A missed chance to improve the existing road will impose development on the area


Without a major series of improvements to the existing A27, a watered down series of minor improvements will need to be carried out to the junctions along the existing stretch between the Fishbourne and Bognor roundabouts.


Without money from Central Government or County this will have to be funded by developer contributions. This will give developers significant bargaining power when applying for new housing schemes both north and south of Chichester.


Any increased development locally will clearly bring with it more traffic and this will soon outweigh any reduction in traffic volumes provided by a northern bypass.


Within 10 – 15 years this short term solution will leave the traffic chaos back at square one.



The Events at Goodwood and other local tourism will be damaged, which will have a significant impact on the local economy.


It has been well documented that the two main events on the Goodwood Estate (The Festival of Speed and Revival) contribute significantly to the local economy, the latest figures suggest that they generate more than £100 million annually, £37 million of which is fed back directly in to the local area.


The majority of this money is spent on accommodation at hotels, bed and breakfasts and guest houses as well at restaurants and pubs, many of which are on the Manhood Peninsula and in coastal resorts such as Bognor Regis.


The National Park also attracts significant tourism to the region this feeds down to the wider area, again with increased demand for accommodation and places to eat. It also plays a part in the overall tourism offering of the area with nationally recognised institutions such as the Festival Theatre and Pallant House as well as the Beach at West Wittering, Sailing at Itchenor and the wildlife at Chichester and Pagham Harbours.


A northern bypass would be driven straight through the Goodwood Estate and would have a significant impact on the ability of Goodwood to hold its world renowned events. A bypass would also separate the City from the National Park by a road of motorway standards.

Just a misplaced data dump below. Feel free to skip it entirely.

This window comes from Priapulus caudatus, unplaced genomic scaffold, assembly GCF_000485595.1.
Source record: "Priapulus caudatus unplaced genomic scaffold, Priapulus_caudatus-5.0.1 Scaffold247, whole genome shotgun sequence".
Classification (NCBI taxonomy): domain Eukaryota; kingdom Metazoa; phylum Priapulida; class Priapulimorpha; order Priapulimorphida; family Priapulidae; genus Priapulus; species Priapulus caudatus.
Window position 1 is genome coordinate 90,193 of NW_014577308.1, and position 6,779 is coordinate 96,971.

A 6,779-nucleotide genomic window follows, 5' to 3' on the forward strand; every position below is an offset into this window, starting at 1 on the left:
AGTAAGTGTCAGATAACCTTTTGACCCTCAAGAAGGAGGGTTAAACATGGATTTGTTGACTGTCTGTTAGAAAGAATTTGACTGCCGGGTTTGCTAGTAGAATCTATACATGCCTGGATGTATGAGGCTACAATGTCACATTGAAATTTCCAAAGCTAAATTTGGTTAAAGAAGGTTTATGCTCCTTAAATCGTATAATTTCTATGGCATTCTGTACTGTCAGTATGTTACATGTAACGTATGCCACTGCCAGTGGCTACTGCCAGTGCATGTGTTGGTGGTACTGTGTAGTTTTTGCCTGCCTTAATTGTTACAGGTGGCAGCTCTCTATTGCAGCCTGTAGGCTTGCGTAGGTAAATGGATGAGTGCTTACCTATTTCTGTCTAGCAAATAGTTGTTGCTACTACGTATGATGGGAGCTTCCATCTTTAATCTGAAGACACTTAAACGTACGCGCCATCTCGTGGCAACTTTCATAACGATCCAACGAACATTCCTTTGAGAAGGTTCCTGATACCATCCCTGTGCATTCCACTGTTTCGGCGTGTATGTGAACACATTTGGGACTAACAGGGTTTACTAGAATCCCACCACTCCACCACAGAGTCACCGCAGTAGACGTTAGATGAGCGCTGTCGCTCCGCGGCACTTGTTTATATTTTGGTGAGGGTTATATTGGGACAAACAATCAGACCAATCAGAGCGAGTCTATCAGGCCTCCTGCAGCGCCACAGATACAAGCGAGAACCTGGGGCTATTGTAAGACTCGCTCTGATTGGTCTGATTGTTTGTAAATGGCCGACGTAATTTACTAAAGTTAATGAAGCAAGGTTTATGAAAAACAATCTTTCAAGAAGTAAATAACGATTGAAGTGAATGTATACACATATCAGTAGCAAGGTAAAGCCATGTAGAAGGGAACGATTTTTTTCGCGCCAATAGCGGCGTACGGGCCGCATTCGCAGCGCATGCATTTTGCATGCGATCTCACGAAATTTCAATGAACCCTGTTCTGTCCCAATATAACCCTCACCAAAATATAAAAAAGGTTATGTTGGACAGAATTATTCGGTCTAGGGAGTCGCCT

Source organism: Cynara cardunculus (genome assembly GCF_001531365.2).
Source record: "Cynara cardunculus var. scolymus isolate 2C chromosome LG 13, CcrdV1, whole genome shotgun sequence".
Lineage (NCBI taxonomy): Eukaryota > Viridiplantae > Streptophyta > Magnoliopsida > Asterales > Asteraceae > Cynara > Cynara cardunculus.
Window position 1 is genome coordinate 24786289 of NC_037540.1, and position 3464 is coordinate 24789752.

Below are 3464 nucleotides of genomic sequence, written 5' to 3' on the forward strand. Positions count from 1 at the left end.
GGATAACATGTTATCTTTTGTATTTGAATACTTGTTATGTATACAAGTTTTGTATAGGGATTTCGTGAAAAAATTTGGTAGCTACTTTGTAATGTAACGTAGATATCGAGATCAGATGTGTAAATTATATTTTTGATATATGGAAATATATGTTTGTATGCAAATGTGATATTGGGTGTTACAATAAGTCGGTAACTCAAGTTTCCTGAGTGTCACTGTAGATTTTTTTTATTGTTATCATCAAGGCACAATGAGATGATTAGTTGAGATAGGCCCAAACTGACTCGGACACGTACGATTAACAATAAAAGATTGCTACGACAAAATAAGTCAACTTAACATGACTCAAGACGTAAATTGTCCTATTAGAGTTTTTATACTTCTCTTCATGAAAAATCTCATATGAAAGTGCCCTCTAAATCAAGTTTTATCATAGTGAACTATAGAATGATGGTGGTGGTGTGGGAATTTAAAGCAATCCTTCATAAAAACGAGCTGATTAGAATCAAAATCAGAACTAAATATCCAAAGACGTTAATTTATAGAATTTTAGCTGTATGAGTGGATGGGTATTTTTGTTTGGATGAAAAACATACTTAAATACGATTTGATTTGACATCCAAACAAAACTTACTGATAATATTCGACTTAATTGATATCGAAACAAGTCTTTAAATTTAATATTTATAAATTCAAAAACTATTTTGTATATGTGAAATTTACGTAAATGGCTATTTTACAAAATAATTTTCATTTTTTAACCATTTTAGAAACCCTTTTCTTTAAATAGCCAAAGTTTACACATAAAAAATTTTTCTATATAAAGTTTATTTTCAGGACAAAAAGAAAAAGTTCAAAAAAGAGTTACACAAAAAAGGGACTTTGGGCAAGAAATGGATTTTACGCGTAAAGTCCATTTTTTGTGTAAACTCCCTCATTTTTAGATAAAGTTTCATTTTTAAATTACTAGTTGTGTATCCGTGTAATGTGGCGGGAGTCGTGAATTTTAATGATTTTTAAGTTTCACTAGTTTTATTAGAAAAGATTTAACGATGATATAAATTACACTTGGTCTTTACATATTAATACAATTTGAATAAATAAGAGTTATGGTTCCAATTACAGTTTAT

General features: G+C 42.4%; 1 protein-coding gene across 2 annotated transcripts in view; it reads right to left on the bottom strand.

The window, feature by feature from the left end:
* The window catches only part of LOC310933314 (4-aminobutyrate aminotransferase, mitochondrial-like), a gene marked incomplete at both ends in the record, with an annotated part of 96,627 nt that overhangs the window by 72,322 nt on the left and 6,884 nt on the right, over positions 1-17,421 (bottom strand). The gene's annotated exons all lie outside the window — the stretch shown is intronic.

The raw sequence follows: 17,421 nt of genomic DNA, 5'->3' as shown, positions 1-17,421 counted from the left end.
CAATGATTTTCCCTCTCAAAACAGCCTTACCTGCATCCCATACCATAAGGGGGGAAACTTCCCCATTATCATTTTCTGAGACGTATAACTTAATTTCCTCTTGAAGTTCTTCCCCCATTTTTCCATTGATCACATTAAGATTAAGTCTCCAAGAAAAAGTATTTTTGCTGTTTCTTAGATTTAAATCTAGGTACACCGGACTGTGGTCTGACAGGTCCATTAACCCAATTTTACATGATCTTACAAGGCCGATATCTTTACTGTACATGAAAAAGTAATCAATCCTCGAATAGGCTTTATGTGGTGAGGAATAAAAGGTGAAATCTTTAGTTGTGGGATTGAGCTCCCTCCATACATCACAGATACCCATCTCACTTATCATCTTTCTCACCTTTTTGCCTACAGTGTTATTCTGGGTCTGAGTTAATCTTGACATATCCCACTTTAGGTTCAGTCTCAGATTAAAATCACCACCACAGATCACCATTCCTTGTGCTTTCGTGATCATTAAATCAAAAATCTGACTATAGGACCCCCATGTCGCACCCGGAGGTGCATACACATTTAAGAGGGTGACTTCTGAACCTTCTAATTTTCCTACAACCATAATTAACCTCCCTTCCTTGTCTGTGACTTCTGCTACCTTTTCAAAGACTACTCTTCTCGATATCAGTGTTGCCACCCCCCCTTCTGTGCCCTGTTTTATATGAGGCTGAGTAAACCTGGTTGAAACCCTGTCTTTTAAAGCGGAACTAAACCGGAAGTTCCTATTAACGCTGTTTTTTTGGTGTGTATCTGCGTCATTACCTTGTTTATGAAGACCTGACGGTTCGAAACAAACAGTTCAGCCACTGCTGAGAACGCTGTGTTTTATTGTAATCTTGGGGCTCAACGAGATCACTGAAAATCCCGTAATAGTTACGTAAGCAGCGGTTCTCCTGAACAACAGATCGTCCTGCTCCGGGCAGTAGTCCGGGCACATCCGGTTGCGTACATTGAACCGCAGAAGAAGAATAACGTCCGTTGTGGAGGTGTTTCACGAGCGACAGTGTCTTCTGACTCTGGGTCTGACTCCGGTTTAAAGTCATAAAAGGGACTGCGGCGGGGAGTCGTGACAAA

All of this will have a significant knock on impact on the economy of the wider area.


Without major improvements to the existing road any growth of the tourist industry will be stifled. With a significant increase in local traffic from major development planned over the next 15 years the road network that serves the tourist traffic for the Witterings, Itchenor and the harbours will have a reduced capacity. This could see reduced numbers of visitors’ long term and have a massive impact on the contribution that tourism makes to the local economy.


So what is the alternative?


The alternative is a lasting, long term solution on the ground, where the problem is, and not elsewhere!


Highways England are considering an alternative option to carry out significant junction improvements, likely to include grade separated junctions (flyovers) – this will allow the traffic on the A27 to flow whilst local traffic can cross or join the road freely.


This may well be considered to be a more expensive build in terms of construction costs but long term will be a far cheaper solution and more beneficial to the local community.


Of course any scheme to improve the existing road will have its drawbacks and we are well aware of these, the problems to be overcome would include:


  • Disruption and road works during the construction phase.

  • Potential for visual impact created by flyovers.

  • Realignment of some junctions for local traffic joining the dual carriageway.


These drawbacks are all surmountable and with a considered, well designed and well-structured scheme the impact can be managed and minimised.


The end result however will be a long term solution that will improve the flow of traffic for both passing and local traffic. It will change, for the better, the way the city and communities to the south function for generations to come.